"No, they live with their father." Bingo. They were placed in the dad's custody by Protective Services (P.S.) It's our hospital's policy to put a baby into the special care nursery instead of the mom's room if there is a referral to P.S., to avoid attempted abductions like the one we had last week. But this was her first baby in 12 years, meaning the other kids were taken away a long time ago, and she had three negative urine drug screens, and I just didn't have the heart to take her baby away from her, and let her stay in mom's room. The social worker gave me a little grief about it the next morning, when we moved the baby to special care, but hey, I don't always make my best decisions at 3 a.m., and frankly, the father of this baby was a really big guy.
It turns out that mom has syphilis, not treated in this pregnancy, so we have to treat the baby with antibiotics for ten days and do a spinal tap on the baby to make sure she doesn't have syphilis in her central nervous system. Mom was not happy when she heard this, and at first refused to give consent for treatment or the spinal tap. By the time I talked to her - my partner had tried first - she had consented to treatment but was adamant about not doing the spinal tap. I tried to reason with her but she was downright irrational, more than just the normal apprehension a parent understandably would have about all this. She said nobody explained anything to her, but when I started to do so, she cut me off after half a sentence. She accused us of experimenting on her baby. She said she was going to see her own doctor that day. I asked her who that was; she paused, then said, "He's an excellent doctor, and after I see him, then I'll let you know who he is." I then spoke with the dad, who said they would come to the hospital - mom had already been discharged - and discuss it further with us. By the time I left two hours later, they hadn't shown up yet.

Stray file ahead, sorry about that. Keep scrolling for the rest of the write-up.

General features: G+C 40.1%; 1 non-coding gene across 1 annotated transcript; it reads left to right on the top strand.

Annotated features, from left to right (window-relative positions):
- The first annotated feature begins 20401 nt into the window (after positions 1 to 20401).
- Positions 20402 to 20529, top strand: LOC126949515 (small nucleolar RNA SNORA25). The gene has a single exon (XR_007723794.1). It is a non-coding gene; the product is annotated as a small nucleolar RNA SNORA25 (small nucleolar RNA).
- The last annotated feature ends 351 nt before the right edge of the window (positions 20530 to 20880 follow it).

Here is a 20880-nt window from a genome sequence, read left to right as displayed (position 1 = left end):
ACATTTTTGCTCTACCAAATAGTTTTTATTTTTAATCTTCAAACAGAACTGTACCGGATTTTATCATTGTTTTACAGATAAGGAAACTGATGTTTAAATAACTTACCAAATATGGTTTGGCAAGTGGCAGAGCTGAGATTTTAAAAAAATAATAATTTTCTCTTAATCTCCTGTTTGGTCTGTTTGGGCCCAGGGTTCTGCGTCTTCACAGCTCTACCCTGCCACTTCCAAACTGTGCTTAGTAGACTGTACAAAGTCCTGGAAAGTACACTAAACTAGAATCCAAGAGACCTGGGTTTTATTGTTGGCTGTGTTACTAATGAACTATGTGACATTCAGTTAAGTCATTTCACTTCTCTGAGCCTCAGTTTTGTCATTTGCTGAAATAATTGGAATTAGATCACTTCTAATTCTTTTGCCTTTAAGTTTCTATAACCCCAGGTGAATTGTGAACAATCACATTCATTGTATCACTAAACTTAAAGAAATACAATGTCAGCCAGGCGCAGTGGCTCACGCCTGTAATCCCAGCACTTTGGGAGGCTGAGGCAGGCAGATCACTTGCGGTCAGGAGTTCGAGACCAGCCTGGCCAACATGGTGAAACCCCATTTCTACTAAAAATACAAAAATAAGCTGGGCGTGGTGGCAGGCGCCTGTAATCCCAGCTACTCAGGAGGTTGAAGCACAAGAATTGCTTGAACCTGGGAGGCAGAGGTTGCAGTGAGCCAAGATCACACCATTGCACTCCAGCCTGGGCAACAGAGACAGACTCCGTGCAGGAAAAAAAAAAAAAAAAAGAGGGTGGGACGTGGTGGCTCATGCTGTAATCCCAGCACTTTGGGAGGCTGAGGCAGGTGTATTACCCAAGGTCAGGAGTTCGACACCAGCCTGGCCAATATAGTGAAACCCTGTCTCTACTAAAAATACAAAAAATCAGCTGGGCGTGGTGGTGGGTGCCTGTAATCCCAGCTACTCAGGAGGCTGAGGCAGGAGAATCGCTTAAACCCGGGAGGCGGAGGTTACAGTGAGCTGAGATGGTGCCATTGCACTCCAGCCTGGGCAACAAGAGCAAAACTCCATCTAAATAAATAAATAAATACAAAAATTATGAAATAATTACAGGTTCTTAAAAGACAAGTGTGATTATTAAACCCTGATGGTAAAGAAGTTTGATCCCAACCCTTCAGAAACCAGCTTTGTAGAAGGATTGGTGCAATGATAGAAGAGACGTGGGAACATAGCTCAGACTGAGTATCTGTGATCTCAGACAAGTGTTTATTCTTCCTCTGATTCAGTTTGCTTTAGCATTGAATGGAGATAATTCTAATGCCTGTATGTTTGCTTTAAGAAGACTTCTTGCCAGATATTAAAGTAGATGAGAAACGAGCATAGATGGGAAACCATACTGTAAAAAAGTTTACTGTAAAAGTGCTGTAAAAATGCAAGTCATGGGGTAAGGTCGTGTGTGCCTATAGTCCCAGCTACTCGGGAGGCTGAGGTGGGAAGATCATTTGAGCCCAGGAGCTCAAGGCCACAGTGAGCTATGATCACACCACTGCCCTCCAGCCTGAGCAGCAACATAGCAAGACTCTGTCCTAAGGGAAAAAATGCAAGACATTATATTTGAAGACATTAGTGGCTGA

I find myself hoping that P.S. won't send the baby to her but to foster care instead, because she really didn't seem normal. It's a terrible thing to hope for, in a way, but it's mothers like this that make us a little paternalistic towards our patients sometimes. My frustration with her is mixed with some sympathy, though, because I suspect she might be mentally ill. Parents: some can be so great, others just downright awful.
P.S. Say "hey" to Carrie at Neonursechic, a fairly new entry into the blogosphere.